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Friday, February 15, 2013

The Illusion of a PayCheck!





From left to right the order is the same in both pictures. Illusion is often based upon our perception and how we use and make meaning from the environment to understand a particular concept. Illusions can be visual or mental. In many cases we prefer a particular vantage point and expand it to the general while we may more accurately assess our environment by taking the general and narrowing it into the particular.

"Subject's unwillingness to deduce the particular from the general was matched only by their willingness to infer the general from the particular" Nisbett and Borgida-Base Rate Fallacy

Think for a moment how people perceive the world. They look at themselves and then project that onto the world, others intentions, and their environment. This is taking our minute understandings of ourselves, which most of us have trouble with anyway, and then making an illusion of the rest of the world. For example, a person who has a particular vantage point may attempt to make understanding of everyone else through this particular lens. This creates a bias about the accurate perception of others.

To be more accurate in your thinking means viewing the world from its macro perspective and then placing yourself within it in relationship to everything else. This requires the ability to perceive the larger picture first and then putting oneself into that picture and understanding how our own personal perception may be different than the information coming from the environment. The bias associated with selective attention diminishes the more we are aware of the larger world.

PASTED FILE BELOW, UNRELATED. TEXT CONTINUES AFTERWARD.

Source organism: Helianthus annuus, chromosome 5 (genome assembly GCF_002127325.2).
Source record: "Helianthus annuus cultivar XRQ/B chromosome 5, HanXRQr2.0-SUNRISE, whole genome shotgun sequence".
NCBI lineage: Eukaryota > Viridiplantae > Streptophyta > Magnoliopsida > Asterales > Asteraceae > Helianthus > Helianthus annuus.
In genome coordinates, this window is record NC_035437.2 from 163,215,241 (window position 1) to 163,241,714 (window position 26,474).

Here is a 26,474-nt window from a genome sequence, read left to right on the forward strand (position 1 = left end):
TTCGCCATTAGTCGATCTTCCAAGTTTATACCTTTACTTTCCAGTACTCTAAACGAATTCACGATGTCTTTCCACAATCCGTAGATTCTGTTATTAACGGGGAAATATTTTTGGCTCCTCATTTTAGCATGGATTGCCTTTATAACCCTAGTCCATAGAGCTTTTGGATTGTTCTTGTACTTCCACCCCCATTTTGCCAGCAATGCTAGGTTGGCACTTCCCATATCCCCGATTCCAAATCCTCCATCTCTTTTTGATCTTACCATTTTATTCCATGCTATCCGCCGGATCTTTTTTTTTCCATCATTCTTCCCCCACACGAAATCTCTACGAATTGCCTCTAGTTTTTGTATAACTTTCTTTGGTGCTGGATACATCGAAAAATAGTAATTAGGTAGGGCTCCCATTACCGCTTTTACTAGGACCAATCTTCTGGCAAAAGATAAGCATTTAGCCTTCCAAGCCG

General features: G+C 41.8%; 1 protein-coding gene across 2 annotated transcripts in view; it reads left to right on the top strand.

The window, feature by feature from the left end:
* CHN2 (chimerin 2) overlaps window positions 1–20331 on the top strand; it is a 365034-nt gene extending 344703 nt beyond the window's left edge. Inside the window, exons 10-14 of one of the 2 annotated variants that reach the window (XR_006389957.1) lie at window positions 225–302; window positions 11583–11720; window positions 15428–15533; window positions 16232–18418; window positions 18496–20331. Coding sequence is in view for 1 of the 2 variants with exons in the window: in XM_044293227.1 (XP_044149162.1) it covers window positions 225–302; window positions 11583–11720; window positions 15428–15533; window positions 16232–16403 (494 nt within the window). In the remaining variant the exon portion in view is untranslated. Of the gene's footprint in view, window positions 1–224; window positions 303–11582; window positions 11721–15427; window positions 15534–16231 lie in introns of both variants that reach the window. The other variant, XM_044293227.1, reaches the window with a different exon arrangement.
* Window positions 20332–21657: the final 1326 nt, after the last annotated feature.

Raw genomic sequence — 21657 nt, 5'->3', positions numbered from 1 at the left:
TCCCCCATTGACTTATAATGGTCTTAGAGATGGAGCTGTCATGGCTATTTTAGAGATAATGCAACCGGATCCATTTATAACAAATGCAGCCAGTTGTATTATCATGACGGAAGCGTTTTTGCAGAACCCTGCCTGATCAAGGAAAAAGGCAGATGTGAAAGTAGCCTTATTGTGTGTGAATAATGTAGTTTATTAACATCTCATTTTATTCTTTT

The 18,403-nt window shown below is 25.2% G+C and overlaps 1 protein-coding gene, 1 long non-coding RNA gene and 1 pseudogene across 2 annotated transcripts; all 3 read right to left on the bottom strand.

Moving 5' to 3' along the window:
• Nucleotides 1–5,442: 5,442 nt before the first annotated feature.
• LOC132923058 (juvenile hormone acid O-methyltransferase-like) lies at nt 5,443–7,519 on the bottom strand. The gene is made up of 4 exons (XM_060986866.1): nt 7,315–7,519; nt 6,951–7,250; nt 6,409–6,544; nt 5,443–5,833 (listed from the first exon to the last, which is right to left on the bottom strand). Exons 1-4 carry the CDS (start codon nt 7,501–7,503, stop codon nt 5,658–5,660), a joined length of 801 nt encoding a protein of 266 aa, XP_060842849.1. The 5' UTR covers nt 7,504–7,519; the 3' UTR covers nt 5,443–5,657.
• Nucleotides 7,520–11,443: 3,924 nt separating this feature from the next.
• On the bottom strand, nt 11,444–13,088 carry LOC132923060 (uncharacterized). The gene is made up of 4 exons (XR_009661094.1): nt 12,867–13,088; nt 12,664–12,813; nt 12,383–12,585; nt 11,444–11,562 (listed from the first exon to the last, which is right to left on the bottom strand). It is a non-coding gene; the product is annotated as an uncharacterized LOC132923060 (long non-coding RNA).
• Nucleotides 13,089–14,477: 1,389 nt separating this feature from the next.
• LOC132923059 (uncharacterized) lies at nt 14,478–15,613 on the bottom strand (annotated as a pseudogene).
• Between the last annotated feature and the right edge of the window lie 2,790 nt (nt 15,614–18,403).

In the picture we see a cognitive bias. We take the dollar bill and then apply it to the environment. The environment tells us that the largest paycheck is to the right. However, if we were to compare the paychecks against each other, which was the original question, we can better gauge their size relations. We may become aware that the way we view the environment is actually inaccurate because we are using the same paycheck as a vantage point.

One may find the same example in group relationships. If we were to analyze in depth the needs, wants and desires of the group members on an individual level we can find better comparisons between our needs and theirs that help us make better decisions. However, if we assume that the world revolves around us (i.e. a single vantage point) then we only take from the environment those cues that fit within our personal heuristic. Sometimes our first impression and assumption is not the best!




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